Thursday, March 23, 2017

Budweiser and other Brews

My parents made sure that my siblings and I were exposed to ballet, opera, plays, a monster truck rally, robo-wars, and bullfights (which are totes legal in California - matadors from Spain and South America come to California to train in bloodless bullfights and they are AMAZING). Catholics are a "yes, gimmie that...and that...and OH HELL YES, ABSOLUTELY THAT!!!" kinda culture. We're highly inclusive; we engorge ourselves on being.

Evil is when something that should be lackless has some lack. It follows that anything truly human is truly Catholic, since to be authentically human is to be more what we were created to be (Imago Dei).

But there is a tension between the high-brow and low-brow forms of enjoyment - a conflation that the closer you are to God the more refined your tastes (particularly in art) should be on earth. The more otherwordly and dispassionate, the better (except for The Passion - that's ok)!

Thus it is, for example, that pious religious art drivel is put out and an implicit claim is made that such fare is better for us than movies with no religion in them and characters who do naughty things and perhaps (quelle horreur) show naughty bits.

It is true that man is a rational animal our excellence is acting in accord with right reason, i.e. in loving God and all that naturally flows from that.

It is not true that this entails that it is wrong to desire and enjoy lesser goods.

It is also not true that something which treats of refined/heavenly/rational things imbues it with a certain excellence or necessary priority.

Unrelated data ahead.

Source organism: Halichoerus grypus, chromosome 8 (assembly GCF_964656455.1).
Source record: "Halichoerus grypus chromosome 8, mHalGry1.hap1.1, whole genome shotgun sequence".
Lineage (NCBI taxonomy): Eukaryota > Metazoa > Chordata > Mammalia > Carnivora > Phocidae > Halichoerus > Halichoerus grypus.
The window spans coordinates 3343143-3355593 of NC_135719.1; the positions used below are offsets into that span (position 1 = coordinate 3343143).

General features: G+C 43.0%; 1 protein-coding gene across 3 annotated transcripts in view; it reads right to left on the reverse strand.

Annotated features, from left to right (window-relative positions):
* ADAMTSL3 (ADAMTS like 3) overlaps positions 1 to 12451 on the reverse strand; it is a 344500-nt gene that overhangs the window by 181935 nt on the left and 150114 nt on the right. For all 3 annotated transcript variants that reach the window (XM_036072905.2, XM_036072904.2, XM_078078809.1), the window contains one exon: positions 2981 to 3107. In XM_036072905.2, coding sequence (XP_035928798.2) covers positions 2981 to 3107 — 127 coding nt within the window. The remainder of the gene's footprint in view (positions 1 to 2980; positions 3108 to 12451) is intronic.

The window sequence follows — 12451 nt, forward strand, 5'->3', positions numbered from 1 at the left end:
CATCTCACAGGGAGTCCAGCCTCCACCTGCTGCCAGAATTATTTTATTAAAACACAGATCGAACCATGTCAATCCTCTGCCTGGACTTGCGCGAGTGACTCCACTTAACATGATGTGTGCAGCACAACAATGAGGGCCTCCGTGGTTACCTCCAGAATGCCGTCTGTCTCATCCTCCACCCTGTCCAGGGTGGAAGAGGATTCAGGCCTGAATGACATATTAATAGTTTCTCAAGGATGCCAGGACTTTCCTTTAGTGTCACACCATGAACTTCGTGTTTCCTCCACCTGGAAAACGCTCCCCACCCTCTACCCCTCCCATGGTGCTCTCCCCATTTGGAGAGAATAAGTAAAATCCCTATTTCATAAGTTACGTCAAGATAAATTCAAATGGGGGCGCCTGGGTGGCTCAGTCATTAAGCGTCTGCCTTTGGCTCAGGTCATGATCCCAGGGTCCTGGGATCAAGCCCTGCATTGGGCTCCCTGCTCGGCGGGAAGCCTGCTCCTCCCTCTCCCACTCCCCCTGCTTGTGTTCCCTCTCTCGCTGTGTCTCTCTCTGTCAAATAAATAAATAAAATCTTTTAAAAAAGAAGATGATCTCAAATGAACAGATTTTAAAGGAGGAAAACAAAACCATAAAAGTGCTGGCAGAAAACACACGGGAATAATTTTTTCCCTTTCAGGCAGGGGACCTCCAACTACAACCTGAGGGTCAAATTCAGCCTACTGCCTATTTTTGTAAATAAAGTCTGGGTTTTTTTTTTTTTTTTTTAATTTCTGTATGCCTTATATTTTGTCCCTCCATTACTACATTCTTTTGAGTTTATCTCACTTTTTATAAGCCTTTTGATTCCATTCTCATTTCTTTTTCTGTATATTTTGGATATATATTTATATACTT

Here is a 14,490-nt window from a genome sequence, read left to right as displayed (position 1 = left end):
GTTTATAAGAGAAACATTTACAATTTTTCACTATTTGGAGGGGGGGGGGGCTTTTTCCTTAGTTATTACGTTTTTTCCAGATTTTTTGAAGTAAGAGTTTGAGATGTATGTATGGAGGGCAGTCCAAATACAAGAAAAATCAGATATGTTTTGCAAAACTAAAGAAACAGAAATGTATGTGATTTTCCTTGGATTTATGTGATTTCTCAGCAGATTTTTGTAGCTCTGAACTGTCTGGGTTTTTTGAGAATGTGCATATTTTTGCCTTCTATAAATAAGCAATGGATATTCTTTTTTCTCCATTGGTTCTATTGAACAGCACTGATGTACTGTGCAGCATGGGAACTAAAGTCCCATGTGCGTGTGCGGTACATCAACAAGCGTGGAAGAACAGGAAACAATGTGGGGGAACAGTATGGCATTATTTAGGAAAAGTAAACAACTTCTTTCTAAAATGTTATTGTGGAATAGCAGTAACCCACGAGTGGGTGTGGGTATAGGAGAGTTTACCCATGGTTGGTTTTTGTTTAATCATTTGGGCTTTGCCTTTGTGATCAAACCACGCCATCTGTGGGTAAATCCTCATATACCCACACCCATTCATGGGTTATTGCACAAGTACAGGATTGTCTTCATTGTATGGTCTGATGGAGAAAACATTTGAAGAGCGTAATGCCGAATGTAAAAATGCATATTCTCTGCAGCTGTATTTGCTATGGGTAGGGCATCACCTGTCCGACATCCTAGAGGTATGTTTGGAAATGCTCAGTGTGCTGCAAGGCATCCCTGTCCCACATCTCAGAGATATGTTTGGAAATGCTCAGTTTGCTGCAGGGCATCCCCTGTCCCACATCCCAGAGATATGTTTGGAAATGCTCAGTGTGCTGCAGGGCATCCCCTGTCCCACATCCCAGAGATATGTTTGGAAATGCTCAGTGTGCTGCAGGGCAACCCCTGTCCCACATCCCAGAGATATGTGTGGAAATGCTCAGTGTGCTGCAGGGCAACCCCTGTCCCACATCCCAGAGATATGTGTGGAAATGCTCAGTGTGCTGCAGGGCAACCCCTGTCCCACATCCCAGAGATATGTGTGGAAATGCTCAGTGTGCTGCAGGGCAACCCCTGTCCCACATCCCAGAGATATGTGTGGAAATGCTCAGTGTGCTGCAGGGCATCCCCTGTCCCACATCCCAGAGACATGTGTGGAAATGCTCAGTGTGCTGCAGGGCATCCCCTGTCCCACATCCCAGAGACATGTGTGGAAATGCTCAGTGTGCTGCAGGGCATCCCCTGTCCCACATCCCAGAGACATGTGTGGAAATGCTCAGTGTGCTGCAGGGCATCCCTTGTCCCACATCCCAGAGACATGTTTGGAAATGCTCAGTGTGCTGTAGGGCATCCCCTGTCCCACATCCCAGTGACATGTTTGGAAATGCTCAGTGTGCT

It is, further, not true that a lack of refinement/explicit religious sentiment makes for wickedness.

If I want to kick back with a Budweiser and turn on a mindless anime series, where is the harm in that? There are better things I could be doing - better things I could be enjoying - but that is not the measure by which we measure. The eager convert who jumps straight into seminary is positively salivating for a higher good -- but is it good *for him* and *at that time*?

Life can still be full low-brow stuff like this or high-brow stuff like this. Or a whole range of things in between!

We're affective corporeal creatures with a shared destiny. We don't have to pretend that we like only explicitly-religious things or that we don't have passions that wax and wane and occasionally cause us to explode in a puffball of expletives that stand in contradistinction to the virtue-types proffered by religious films. There is some virtue in madness if it's at the right time, place, etc. It's good to be riled up about some things (abortion, death penalty, euthanasia, unjust wars, etc.) and to express that through various mediums (da solo, in a group, in art, etc.). We also don't need to ignore that there are aspects of human actions that are unsavory, bawdy, or vulgar -- and that sometimes such things are funny (*cough* Chaucer's Wife of Bath *cough*).

If a movie, if a play, if a book, if an event, if a thing leads us closer to understanding those aspects of human nature in its myriad of expressions and motivations - and if our enjoyment of that does not contravene God's laws - then we are better equipped to penetrate deeper into reality, into truth, into being. At least, so I'd contend (with a healthy quantity of caveats and conditions as regards the particular individual and object of their appetite).

We should not despise things that are low-brow or not explicitly Catholic -- or instances where we experience and express human passions -- it might have some worth to it, some goodness, some being. It might be Catholic, just not in name.

As Catholics, we want ALL THE THINGS that are good and we want ALL THE PEOPLE to get to heaven. Budweiser and top-shelf booze are both welcome.

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